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Investment Banks Cut Back on Fed Borrowing

Big Wall Street investment companies are pulling back on their borrowing from the Federal Reserve's emergency lending program.

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A Federal Reserve report Thursday said those firms averaged $18.6 billion in daily borrowing over the past week. That compared with $22.6 billion in the previous week.

It marked the fourth straight week where investment firms borrowed less from the central bank.

The program, which began on March 17, is one of several extraordinary actions the Fed has taken recently to limit the damage from a trio of crises—housing, credit and financial.

After the sudden crash of Bear Stearns , the nation's fifth-largest investment bank, fears grew that others might be in jeopardy, given major stresses in credit and financial markets.

Scrambling to avert a market meltdown, Fed Chairman Ben Bernanke and his colleagues—in the broadest use of the central bank's lending authority since the 1930s—agreed last month to temporarily let investment firms obtain emergency financing from the Fed, a privilege previously granted only to commercial banks.

The program, similar to the one the Fed has long had for commercial banks, will continue for at least six months. It gives investment firms a place to go for overnight loans.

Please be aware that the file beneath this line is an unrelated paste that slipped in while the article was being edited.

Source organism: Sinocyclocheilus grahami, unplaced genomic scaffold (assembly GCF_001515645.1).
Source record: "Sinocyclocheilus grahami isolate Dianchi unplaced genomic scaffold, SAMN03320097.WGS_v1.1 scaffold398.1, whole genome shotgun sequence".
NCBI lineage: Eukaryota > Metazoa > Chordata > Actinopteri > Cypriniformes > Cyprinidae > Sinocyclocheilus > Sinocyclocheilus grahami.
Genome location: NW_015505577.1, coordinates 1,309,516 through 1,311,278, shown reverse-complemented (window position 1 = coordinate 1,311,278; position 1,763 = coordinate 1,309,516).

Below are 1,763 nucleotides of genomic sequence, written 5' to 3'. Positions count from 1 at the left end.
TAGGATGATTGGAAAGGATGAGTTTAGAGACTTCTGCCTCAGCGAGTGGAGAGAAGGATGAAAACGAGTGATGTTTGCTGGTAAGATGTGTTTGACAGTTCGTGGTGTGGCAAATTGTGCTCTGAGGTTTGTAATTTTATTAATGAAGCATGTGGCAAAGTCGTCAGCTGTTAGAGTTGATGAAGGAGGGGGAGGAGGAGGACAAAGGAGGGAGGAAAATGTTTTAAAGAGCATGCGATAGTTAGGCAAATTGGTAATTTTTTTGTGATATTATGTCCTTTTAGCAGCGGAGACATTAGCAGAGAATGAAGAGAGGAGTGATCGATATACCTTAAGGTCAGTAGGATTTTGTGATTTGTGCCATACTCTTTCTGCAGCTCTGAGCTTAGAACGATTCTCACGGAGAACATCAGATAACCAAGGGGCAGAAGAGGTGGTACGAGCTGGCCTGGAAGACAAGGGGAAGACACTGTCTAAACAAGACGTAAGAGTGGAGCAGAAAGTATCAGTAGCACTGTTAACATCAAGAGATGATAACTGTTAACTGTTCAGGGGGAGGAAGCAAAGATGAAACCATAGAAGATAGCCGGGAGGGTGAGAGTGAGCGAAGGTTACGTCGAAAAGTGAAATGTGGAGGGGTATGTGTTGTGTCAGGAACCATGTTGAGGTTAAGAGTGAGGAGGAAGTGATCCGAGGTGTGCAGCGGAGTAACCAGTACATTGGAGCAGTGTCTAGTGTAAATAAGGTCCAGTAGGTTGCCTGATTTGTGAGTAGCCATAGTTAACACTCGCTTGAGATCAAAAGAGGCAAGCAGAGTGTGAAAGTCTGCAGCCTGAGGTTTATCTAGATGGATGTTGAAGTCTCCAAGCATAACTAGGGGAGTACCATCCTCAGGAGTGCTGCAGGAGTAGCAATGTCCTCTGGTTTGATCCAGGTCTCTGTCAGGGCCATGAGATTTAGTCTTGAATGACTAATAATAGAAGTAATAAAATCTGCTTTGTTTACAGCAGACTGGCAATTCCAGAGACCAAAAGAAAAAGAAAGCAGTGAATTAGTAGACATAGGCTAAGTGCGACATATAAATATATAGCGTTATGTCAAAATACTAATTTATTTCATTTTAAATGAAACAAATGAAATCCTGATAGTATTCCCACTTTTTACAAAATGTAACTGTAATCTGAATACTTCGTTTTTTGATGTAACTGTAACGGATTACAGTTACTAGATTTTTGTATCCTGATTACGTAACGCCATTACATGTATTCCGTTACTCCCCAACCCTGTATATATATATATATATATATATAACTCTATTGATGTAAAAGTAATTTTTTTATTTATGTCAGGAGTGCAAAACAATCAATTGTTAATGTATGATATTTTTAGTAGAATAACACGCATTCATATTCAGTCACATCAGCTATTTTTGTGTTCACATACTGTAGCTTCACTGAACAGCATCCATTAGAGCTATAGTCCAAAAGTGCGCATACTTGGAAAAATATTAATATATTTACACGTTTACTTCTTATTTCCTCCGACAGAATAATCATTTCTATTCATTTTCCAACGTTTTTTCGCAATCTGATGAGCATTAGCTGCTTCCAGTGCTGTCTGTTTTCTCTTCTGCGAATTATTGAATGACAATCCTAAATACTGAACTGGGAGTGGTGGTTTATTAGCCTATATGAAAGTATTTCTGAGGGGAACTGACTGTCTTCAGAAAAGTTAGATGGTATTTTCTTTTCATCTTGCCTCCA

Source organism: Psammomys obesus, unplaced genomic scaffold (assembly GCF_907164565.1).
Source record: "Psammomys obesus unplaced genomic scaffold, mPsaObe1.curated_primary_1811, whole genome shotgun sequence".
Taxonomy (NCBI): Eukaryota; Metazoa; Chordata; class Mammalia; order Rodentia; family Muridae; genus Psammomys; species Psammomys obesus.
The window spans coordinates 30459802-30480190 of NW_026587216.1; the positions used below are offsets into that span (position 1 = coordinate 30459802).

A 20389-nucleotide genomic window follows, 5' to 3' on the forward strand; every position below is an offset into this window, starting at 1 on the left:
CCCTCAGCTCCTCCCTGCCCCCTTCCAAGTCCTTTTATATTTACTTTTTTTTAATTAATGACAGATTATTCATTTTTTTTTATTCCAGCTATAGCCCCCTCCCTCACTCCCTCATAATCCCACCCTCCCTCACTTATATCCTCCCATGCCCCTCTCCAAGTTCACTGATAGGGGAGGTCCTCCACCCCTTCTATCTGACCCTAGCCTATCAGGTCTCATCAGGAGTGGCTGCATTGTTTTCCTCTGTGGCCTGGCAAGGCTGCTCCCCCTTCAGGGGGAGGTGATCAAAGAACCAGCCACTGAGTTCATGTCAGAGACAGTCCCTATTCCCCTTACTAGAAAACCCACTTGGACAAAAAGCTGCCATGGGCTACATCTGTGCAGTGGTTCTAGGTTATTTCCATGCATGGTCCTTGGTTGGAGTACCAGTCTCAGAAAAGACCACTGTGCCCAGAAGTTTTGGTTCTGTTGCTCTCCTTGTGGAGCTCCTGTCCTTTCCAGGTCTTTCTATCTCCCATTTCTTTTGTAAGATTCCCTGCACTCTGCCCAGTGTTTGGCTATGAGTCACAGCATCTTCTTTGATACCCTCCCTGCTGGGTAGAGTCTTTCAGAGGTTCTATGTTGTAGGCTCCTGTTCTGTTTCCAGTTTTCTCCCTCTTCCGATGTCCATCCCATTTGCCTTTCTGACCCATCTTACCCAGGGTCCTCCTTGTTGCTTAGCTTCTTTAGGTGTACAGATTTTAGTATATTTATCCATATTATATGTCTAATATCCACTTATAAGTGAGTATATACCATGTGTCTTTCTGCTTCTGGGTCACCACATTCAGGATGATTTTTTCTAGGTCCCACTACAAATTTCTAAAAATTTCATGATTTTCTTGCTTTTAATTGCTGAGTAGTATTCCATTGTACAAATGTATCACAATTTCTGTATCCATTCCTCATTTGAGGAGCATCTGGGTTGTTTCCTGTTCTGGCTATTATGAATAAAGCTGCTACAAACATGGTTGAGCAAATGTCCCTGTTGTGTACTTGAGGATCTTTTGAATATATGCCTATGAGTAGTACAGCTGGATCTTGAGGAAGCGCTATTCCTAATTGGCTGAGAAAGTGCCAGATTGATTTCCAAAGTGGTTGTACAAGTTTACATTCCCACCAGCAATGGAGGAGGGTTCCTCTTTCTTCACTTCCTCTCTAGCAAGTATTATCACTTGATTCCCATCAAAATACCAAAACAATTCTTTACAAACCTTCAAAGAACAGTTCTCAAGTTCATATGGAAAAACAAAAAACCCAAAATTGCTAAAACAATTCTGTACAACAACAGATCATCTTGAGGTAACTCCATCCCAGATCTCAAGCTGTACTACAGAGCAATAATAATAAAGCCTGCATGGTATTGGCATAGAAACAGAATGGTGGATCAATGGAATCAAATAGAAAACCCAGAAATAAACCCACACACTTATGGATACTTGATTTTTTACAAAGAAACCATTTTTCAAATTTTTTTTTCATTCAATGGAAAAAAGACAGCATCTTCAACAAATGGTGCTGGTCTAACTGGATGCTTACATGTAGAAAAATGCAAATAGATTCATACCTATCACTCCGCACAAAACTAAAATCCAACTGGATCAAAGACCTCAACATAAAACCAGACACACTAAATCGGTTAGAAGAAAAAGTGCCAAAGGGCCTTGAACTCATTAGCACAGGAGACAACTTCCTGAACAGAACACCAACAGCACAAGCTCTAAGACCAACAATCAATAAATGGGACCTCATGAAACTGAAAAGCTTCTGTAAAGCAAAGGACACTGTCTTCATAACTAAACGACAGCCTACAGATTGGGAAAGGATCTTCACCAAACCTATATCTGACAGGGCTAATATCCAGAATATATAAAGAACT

Commercial banks and investment companies now pay 2.25 percent in interest for the loans. The Fed lowered that rate by a quarter-percentage point on Wednesday.

Banks, however, continued to step up their borrowing. Banks averaged $11.6 billion in daily borrowing for the week ending April 30. That compares with $10.7 billion for the previous week.

The identities of commercial banks and investment houses are not released.

As part of the effort to relieve credit strains, the Fed auctioned $24.12 billion in super-safe Treasury securities to investment firms on Thursday.

The auction—the sixth of its kind—fetched bids totaling slightly less than the $25 billion worth of securities the Fed was making available.

In exchange for the 28-day loan of Treasury securities, bidding firms can put up more risky investments as collateral, including certain shunned mortgage-backed securities.

The auction program is intended to help financial institutions and the troubled mortgage market. The goal is to make investment houses more inclined to lend to each other. It also is aimed at providing relief to the distressed market for mortgage-linked securities.

Questions about their value and dumping of these securities had driven up mortgage rates, aggravating the housing slump.